Ensuring that all students, including English language learners (ELLs) who speak English as a second language, succeed in science is more challenging with a shift towards learning through language-intensive science practices suggested by the Next Generation Science Standards (NGSS). Interactive visualization technologies have the potential to support science learning for all students, including ELLs, by providing explicit representations of unobservable scientific systems. However, whether and how such technologies can be beneficial for these underserved students has not been sufficiently investigated. In this study, we examine the short-term and long-term effects of interactive visualizations in improving linguistically diverse eighth-grade students’ understanding of properties of matter and chemical reactions during inquiry instruction. The results show that after interacting with the visualizations, both ELLs and non-ELLs showed significant improvement in their understanding of the target concepts at the molecular level on both the immediate test and the delayed test (3 months after the study). In particular, aligned with the goals of the NGSS, all students, including ELLs, were able to demonstrate their understanding of how energy and matter are involved in chemistry through developing molecular models, critiquing models, and constructing scientific explanations. This study shows the potential benefits of using interactive visualizations during inquiry instruction as a resource to help all students, including ELLs who are traditionally underserved in mainstream classrooms, develop a more coherent understanding of abstract concepts of molecular processes during chemical phenomena.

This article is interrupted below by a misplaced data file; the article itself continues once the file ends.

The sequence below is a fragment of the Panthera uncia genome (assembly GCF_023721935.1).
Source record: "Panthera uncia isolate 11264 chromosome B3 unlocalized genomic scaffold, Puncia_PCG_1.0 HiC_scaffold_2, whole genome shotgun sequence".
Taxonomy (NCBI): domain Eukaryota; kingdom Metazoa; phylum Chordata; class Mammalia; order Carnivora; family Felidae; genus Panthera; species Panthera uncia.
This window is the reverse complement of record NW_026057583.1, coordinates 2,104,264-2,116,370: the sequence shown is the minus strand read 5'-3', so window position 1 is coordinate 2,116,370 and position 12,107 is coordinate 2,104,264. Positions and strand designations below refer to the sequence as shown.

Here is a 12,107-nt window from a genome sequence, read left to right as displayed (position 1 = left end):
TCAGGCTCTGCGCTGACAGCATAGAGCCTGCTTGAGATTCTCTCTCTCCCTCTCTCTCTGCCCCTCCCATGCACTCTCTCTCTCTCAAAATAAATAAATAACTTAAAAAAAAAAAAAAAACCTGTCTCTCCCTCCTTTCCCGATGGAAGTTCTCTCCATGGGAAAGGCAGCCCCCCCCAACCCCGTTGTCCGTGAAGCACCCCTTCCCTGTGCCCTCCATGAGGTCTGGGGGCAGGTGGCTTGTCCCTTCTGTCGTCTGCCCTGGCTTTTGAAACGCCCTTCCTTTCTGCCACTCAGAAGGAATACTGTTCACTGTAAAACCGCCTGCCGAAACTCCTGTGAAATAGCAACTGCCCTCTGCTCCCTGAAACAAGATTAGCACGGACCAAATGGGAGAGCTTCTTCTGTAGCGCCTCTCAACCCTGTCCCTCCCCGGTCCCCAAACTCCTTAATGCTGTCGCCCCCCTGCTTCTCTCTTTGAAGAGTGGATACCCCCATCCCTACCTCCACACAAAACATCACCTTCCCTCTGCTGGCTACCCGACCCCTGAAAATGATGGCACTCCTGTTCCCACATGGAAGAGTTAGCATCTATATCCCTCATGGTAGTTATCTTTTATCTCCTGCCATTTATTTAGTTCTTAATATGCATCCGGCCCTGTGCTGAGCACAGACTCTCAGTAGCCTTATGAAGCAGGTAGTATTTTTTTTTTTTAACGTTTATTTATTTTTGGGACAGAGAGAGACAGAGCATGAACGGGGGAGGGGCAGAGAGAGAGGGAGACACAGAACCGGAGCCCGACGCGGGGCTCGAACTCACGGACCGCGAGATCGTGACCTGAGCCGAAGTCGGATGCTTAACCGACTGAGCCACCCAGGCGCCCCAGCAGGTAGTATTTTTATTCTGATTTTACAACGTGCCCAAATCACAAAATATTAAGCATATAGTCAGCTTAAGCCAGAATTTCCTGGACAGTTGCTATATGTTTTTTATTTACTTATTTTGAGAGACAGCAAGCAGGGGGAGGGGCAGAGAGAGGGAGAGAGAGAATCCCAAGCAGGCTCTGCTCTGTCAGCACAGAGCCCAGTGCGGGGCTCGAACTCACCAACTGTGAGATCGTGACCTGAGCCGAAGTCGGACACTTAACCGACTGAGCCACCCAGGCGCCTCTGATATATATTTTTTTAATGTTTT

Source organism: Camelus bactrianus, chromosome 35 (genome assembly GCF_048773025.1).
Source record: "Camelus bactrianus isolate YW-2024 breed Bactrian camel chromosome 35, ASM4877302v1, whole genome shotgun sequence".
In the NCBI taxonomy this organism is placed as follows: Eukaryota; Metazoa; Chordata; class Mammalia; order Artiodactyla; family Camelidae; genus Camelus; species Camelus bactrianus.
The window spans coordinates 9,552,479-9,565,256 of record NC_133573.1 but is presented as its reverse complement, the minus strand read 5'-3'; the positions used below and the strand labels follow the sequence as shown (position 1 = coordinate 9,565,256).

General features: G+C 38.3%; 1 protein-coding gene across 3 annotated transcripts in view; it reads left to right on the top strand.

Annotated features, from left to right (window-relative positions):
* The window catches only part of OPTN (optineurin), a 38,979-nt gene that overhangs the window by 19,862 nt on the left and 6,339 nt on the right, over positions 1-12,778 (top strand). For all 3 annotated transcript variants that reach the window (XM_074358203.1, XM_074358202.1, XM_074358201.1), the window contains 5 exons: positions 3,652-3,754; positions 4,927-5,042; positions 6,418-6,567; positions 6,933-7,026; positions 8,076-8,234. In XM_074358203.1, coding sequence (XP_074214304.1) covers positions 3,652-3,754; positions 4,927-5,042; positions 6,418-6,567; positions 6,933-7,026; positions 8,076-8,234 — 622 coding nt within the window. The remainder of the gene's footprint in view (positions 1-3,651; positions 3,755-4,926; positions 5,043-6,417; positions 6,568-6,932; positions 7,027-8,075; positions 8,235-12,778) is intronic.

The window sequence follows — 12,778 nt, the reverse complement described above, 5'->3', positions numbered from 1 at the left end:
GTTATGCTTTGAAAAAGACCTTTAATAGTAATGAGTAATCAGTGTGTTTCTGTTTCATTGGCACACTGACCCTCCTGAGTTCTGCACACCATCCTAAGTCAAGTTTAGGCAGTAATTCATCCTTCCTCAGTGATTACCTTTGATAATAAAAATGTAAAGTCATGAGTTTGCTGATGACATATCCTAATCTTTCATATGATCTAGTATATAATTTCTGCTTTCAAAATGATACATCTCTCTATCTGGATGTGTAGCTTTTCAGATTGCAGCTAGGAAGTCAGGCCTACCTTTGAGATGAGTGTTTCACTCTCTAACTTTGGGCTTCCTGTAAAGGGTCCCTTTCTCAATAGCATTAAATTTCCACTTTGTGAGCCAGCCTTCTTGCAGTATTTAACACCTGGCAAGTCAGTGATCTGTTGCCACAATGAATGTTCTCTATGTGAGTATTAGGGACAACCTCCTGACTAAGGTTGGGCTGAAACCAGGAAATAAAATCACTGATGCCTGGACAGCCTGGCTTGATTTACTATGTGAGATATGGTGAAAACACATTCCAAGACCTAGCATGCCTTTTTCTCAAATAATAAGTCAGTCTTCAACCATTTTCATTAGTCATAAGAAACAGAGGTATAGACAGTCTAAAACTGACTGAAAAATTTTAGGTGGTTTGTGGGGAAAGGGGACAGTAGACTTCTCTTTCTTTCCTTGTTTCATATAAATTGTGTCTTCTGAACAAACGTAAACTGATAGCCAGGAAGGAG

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This study was funded by the National Science Foundation (NSF no. 1552114). Any opinions, findings, and conclusions or recommendations expressed in this material are those of the authors and do not necessarily reflect the views of the National Science Foundation.
All procedures performed in studies involving human participants were in accordance with the ethical standards of the institutional and/or national research committee and with the 1964 Helsinki declaration and its later amendments or comparable ethical standards. Informed consent was obtained from all individual participants included in the study.
Conflict of Interest
The authors declare that they have no conflict of interest.
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Ryoo, K., Bedell, K. & Swearingen, A. Promoting Linguistically Diverse Students’ Short-Term and Long-Term Understanding of Chemical Phenomena Using Visualizations. J Sci Educ Technol 27, 508–522 (2018). https://doi.org/10.1007/s10956-018-9739-z
- English language learners